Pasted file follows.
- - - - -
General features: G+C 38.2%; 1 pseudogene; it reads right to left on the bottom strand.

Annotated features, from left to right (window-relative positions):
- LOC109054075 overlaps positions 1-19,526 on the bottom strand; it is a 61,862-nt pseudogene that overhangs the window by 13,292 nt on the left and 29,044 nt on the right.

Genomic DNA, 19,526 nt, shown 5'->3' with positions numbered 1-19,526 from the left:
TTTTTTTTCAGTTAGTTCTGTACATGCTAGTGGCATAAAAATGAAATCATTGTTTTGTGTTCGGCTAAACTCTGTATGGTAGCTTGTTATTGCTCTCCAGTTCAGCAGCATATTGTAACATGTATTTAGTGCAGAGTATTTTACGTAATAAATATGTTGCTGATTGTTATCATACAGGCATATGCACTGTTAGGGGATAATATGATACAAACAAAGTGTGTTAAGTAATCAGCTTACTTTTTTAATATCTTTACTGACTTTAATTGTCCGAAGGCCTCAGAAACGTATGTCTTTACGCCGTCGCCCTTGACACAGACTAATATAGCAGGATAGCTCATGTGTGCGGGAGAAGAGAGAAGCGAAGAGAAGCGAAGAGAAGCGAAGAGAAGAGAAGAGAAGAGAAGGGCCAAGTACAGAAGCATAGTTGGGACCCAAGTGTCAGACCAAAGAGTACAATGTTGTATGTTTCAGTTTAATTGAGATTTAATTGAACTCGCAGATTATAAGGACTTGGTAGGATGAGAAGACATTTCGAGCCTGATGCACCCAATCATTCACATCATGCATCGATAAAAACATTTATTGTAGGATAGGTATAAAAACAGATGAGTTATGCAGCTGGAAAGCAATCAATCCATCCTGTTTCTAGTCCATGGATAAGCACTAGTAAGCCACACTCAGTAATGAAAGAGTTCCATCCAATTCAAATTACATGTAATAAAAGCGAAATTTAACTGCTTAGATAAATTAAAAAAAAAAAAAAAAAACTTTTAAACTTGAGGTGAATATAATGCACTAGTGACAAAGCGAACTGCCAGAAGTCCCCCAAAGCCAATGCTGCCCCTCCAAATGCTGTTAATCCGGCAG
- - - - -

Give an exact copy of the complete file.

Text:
General features: G+C 38.2%; 1 pseudogene; it reads right to left on the bottom strand.

Annotated features, from left to right (window-relative positions):
- LOC109054075 overlaps positions 1-19,526 on the bottom strand; it is a 61,862-nt pseudogene that overhangs the window by 13,292 nt on the left and 29,044 nt on the right.

Genomic DNA, 19,526 nt, shown 5'->3' with positions numbered 1-19,526 from the left:
TTTTTTTTCAGTTAGTTCTGTACATGCTAGTGGCATAAAAATGAAATCATTGTTTTGTGTTCGGCTAAACTCTGTATGGTAGCTTGTTATTGCTCTCCAGTTCAGCAGCATATTGTAACATGTATTTAGTGCAGAGTATTTTACGTAATAAATATGTTGCTGATTGTTATCATACAGGCATATGCACTGTTAGGGGATAATATGATACAAACAAAGTGTGTTAAGTAATCAGCTTACTTTTTTAATATCTTTACTGACTTTAATTGTCCGAAGGCCTCAGAAACGTATGTCTTTACGCCGTCGCCCTTGACACAGACTAATATAGCAGGATAGCTCATGTGTGCGGGAGAAGAGAGAAGCGAAGAGAAGCGAAGAGAAGCGAAGAGAAGAGAAGAGAAGAGAAGGGCCAAGTACAGAAGCATAGTTGGGACCCAAGTGTCAGACCAAAGAGTACAATGTTGTATGTTTCAGTTTAATTGAGATTTAATTGAACTCGCAGATTATAAGGACTTGGTAGGATGAGAAGACATTTCGAGCCTGATGCACCCAATCATTCACATCATGCATCGATAAAAACATTTATTGTAGGATAGGTATAAAAACAGATGAGTTATGCAGCTGGAAAGCAATCAATCCATCCTGTTTCTAGTCCATGGATAAGCACTAGTAAGCCACACTCAGTAATGAAAGAGTTCCATCCAATTCAAATTACATGTAATAAAAGCGAAATTTAACTGCTTAGATAAATTAAAAAAAAAAAAAAAAAACTTTTAAACTTGAGGTGAATATAATGCACTAGTGACAAAGCGAACTGCCAGAAGTCCCCCAAAGCCAATGCTGCCCCTCCAAATGCTGTTAATCCGGCAG